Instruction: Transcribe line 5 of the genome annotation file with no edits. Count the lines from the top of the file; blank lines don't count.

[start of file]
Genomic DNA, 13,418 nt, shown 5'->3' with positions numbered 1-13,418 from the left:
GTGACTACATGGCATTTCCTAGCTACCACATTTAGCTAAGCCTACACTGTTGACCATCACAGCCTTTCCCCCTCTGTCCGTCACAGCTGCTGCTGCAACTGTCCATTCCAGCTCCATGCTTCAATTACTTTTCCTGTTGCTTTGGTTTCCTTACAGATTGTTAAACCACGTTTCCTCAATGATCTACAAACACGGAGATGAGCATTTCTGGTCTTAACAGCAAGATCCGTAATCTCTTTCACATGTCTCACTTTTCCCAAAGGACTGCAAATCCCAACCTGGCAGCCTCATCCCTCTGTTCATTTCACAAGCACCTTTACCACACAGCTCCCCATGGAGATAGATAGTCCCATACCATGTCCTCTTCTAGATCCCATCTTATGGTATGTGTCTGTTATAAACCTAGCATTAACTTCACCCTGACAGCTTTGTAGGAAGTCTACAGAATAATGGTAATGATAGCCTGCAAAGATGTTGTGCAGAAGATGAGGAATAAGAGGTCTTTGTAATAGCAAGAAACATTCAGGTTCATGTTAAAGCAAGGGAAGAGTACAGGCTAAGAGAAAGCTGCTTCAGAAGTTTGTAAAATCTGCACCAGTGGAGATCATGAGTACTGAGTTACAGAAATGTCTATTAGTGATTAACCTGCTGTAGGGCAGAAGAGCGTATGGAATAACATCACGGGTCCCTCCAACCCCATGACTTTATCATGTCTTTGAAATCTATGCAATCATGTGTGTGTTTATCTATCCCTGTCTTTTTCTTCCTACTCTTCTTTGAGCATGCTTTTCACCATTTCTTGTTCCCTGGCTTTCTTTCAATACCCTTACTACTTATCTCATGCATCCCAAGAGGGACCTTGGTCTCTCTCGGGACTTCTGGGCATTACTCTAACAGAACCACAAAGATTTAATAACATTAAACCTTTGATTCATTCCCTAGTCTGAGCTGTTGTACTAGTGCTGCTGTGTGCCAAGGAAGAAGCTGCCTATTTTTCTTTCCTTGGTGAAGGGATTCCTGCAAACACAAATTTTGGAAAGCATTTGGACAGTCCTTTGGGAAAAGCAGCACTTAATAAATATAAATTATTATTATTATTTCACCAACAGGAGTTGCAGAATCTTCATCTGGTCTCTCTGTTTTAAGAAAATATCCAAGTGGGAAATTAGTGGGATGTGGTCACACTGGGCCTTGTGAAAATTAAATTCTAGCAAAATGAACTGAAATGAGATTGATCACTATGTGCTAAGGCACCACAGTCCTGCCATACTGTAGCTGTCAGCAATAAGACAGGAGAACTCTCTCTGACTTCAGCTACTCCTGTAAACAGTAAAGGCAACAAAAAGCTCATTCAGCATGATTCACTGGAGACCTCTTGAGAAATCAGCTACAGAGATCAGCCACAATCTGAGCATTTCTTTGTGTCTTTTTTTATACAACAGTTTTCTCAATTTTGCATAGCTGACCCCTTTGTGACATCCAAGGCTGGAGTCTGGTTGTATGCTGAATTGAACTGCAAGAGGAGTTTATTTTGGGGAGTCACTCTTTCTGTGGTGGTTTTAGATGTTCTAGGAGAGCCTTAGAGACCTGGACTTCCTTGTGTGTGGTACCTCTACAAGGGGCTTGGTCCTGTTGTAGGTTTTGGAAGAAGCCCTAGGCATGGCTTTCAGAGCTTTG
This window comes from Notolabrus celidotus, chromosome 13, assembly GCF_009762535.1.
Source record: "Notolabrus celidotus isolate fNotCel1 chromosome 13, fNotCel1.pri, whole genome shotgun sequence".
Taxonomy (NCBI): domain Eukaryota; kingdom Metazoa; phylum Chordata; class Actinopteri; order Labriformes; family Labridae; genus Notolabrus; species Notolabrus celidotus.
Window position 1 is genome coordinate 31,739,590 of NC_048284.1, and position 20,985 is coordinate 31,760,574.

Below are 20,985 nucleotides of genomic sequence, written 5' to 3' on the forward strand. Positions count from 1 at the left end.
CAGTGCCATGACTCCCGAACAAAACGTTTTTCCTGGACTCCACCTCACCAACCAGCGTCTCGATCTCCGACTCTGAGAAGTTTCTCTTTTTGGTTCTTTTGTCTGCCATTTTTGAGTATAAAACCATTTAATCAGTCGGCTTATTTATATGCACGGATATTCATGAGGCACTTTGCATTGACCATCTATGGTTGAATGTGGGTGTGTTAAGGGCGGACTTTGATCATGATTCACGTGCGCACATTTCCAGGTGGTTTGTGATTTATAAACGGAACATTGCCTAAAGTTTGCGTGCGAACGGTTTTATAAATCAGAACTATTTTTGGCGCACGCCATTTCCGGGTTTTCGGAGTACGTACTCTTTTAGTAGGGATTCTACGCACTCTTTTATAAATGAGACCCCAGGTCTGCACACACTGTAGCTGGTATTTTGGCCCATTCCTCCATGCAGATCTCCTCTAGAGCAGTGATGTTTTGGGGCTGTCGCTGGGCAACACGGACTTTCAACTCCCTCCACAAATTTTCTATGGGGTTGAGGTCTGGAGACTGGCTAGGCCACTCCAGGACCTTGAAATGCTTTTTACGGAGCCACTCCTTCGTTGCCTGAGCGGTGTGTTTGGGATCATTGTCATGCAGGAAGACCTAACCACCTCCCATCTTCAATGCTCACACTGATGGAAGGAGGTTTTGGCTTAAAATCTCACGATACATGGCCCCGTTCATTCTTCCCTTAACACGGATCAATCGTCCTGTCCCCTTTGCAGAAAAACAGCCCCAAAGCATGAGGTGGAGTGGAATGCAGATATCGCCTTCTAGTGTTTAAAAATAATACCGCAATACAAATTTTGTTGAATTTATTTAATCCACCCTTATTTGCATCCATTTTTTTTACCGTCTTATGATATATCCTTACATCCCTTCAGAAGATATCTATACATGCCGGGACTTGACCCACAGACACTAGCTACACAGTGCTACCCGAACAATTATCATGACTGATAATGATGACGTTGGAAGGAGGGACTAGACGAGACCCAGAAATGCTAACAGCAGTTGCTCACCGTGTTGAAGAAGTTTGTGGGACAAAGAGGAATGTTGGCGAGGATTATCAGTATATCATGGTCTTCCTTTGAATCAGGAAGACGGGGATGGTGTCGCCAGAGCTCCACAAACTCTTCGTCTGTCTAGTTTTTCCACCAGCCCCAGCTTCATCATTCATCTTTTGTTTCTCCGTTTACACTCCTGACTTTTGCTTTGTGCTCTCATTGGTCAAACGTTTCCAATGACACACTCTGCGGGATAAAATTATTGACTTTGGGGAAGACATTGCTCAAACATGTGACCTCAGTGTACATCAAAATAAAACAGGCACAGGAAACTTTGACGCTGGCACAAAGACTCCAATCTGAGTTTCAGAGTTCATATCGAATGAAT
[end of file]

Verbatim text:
Taxonomy (NCBI): domain Eukaryota; kingdom Metazoa; phylum Chordata; class Actinopteri; order Labriformes; family Labridae; genus Notolabrus; species Notolabrus celidotus.